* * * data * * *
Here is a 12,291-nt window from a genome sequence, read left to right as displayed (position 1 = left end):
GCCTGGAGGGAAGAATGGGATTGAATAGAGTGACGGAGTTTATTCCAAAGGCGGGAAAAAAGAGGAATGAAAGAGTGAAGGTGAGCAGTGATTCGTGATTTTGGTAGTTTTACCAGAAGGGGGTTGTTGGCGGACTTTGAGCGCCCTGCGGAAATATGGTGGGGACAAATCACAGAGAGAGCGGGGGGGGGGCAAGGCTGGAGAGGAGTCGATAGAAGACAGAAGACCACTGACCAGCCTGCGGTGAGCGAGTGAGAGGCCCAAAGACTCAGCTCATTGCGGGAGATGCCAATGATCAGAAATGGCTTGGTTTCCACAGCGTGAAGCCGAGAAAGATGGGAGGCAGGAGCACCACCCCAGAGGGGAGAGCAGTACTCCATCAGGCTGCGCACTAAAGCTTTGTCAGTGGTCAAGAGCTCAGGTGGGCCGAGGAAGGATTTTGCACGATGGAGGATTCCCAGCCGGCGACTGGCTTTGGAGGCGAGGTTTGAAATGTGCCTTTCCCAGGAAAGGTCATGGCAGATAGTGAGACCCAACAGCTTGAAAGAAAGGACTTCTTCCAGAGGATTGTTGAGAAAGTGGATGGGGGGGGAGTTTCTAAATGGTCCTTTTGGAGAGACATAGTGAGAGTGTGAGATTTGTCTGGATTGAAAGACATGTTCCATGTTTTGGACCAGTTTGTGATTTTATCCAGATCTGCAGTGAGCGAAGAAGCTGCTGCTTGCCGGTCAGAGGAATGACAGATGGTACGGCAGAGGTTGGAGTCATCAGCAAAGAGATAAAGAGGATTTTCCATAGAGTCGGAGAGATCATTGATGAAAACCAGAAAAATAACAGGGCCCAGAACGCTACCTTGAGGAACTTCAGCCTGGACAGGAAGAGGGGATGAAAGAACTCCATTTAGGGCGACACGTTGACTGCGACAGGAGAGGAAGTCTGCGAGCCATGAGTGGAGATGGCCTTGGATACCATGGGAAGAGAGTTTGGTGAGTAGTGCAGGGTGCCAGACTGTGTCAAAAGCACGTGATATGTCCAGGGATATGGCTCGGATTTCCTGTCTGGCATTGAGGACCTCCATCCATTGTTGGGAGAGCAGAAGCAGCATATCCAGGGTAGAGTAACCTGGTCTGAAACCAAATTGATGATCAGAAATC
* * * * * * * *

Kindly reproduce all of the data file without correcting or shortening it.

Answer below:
Here is a 12,291-nt window from a genome sequence, read left to right as displayed (position 1 = left end):
GCCTGGAGGGAAGAATGGGATTGAATAGAGTGACGGAGTTTATTCCAAAGGCGGGAAAAAAGAGGAATGAAAGAGTGAAGGTGAGCAGTGATTCGTGATTTTGGTAGTTTTACCAGAAGGGGGTTGTTGGCGGACTTTGAGCGCCCTGCGGAAATATGGTGGGGACAAATCACAGAGAGAGCGGGGGGGGGGCAAGGCTGGAGAGGAGTCGATAGAAGACAGAAGACCACTGACCAGCCTGCGGTGAGCGAGTGAGAGGCCCAAAGACTCAGCTCATTGCGGGAGATGCCAATGATCAGAAATGGCTTGGTTTCCACAGCGTGAAGCCGAGAAAGATGGGAGGCAGGAGCACCACCCCAGAGGGGAGAGCAGTACTCCATCAGGCTGCGCACTAAAGCTTTGTCAGTGGTCAAGAGCTCAGGTGGGCCGAGGAAGGATTTTGCACGATGGAGGATTCCCAGCCGGCGACTGGCTTTGGAGGCGAGGTTTGAAATGTGCCTTTCCCAGGAAAGGTCATGGCAGATAGTGAGACCCAACAGCTTGAAAGAAAGGACTTCTTCCAGAGGATTGTTGAGAAAGTGGATGGGGGGGGAGTTTCTAAATGGTCCTTTTGGAGAGACATAGTGAGAGTGTGAGATTTGTCTGGATTGAAAGACATGTTCCATGTTTTGGACCAGTTTGTGATTTTATCCAGATCTGCAGTGAGCGAAGAAGCTGCTGCTTGCCGGTCAGAGGAATGACAGATGGTACGGCAGAGGTTGGAGTCATCAGCAAAGAGATAAAGAGGATTTTCCATAGAGTCGGAGAGATCATTGATGAAAACCAGAAAAATAACAGGGCCCAGAACGCTACCTTGAGGAACTTCAGCCTGGACAGGAAGAGGGGATGAAAGAACTCCATTTAGGGCGACACGTTGACTGCGACAGGAGAGGAAGTCTGCGAGCCATGAGTGGAGATGGCCTTGGATACCATGGGAAGAGAGTTTGGTGAGTAGTGCAGGGTGCCAGACTGTGTCAAAAGCACGTGATATGTCCAGGGATATGGCTCGGATTTCCTGTCTGGCATTGAGGACCTCCATCCATTGTTGGGAGAGCAGAAGCAGCATATCCAGGGTAGAGTAACCTGGTCTGAAACCAAATTGATGATCAGAAATC